They are keepers of some of our planet’s most important knowledge. With a deep connection to nature and reliance on natural resources, they are critical partners in stewarding our world’s lands and waters. Yet the voices of indigenous peoples are often excluded when planning conservation, environmentalism and sustainability.
The Nature Conservancy is committed to partnering with and honoring the knowledge and rights of indigenous people around the globe. Together we can create lasting positive outcomes including a sustainable economy that protects nature, communities, livelihoods and cultures.
On our coast where tribes have lived in concert with nature for centuries, Washington Coast Works is an annual business competition that offers training, support and cash for sustainable small businesses including many start-ups run by tribal members.
Washington’s coast is part of a large, interconnected area of forests, rivers and sea that runs all the way to south east Alaska. This Emerald Edge is home to indigenous and local communities whose survival depends on sustainable natural systems. In the quest for a sustainable future, a land-use vision by the Ahousaht First Nation conserves hundreds of thousands of acres of old growth forest on the west coast of Vancouver Island.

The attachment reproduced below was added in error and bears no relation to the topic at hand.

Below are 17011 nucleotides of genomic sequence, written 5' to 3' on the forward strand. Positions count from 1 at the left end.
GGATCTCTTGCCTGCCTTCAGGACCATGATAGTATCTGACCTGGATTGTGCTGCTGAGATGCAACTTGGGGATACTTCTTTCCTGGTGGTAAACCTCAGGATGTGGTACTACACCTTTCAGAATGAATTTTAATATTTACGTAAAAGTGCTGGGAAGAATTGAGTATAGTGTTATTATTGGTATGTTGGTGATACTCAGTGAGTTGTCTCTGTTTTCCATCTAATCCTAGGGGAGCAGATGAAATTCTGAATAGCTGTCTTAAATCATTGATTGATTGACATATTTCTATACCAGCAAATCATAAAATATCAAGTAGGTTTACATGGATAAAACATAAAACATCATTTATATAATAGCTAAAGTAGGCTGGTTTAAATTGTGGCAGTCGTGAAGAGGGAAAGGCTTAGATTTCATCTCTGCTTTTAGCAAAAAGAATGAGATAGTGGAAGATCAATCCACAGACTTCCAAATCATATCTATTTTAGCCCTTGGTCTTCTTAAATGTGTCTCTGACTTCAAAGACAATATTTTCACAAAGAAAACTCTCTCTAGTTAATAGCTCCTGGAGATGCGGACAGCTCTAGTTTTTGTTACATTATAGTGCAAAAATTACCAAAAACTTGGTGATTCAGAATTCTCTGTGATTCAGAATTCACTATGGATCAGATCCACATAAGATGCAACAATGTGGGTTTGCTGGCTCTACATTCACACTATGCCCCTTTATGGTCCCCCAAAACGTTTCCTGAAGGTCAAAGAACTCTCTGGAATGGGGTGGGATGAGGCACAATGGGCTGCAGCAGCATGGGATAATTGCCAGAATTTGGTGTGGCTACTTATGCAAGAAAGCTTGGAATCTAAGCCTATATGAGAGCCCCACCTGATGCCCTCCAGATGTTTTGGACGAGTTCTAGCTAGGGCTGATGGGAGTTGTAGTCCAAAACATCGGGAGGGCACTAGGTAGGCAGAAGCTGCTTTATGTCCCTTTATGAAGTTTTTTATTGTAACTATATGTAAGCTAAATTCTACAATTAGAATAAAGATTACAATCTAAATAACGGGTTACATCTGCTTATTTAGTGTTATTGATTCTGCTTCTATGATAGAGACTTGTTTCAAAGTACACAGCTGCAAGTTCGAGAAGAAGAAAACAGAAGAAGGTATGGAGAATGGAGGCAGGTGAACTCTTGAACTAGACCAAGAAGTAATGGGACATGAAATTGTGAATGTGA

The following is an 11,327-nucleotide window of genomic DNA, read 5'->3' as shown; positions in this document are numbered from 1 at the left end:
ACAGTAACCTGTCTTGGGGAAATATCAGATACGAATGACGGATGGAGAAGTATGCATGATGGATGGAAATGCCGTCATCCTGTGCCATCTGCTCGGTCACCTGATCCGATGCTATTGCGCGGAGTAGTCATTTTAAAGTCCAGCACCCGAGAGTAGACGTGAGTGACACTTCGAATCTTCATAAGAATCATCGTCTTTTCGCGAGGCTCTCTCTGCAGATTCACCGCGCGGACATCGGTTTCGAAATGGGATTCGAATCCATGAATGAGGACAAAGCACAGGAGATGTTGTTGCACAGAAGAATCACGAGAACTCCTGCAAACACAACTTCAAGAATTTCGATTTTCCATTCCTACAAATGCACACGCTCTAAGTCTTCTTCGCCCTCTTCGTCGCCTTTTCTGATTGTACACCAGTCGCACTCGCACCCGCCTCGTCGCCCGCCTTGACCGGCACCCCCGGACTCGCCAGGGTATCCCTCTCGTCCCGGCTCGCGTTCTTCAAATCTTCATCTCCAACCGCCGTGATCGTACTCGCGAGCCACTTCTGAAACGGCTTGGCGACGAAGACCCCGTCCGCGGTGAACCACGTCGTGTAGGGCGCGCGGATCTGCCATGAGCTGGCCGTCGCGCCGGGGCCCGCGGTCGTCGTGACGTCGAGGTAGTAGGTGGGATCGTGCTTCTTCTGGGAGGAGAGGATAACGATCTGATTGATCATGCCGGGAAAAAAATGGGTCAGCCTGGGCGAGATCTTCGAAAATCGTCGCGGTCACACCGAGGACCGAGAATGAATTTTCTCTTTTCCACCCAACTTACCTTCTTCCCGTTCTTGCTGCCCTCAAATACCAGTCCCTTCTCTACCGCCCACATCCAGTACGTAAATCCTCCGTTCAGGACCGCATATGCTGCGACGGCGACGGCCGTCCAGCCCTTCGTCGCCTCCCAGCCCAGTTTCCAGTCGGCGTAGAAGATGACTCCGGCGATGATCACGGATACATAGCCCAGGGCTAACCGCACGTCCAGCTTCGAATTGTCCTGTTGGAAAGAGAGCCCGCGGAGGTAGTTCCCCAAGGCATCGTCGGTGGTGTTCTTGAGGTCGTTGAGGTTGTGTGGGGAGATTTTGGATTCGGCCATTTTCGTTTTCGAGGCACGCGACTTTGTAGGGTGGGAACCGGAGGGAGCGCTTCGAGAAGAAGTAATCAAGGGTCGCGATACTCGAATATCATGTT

In a very different part of the world, South America, a similar model is allowing indigenous-led conservation to steward more than 13 million acres of land in Brazil. That level of engagement works in Tanzania where people are at the heart of conservation, working in partnership to conserve wildlife, secure land rights for hunter-gatherers and pastoralists and protect elephants.
When indigenous people and local communities lead in conservation, the outcomes are lasting. Communities, cultures, traditions and livelihoods are preserved at the same time plants, animals and natural systems flourish. It’s one of many connections between The Nature Conservancy’s work in Washington and around the world.
Help us grow local conservation success for a better world
Banner photo: Xikrin children are painted in the Pot-Kro Village near Rio Bacaja. Photo by Kevin Arnold.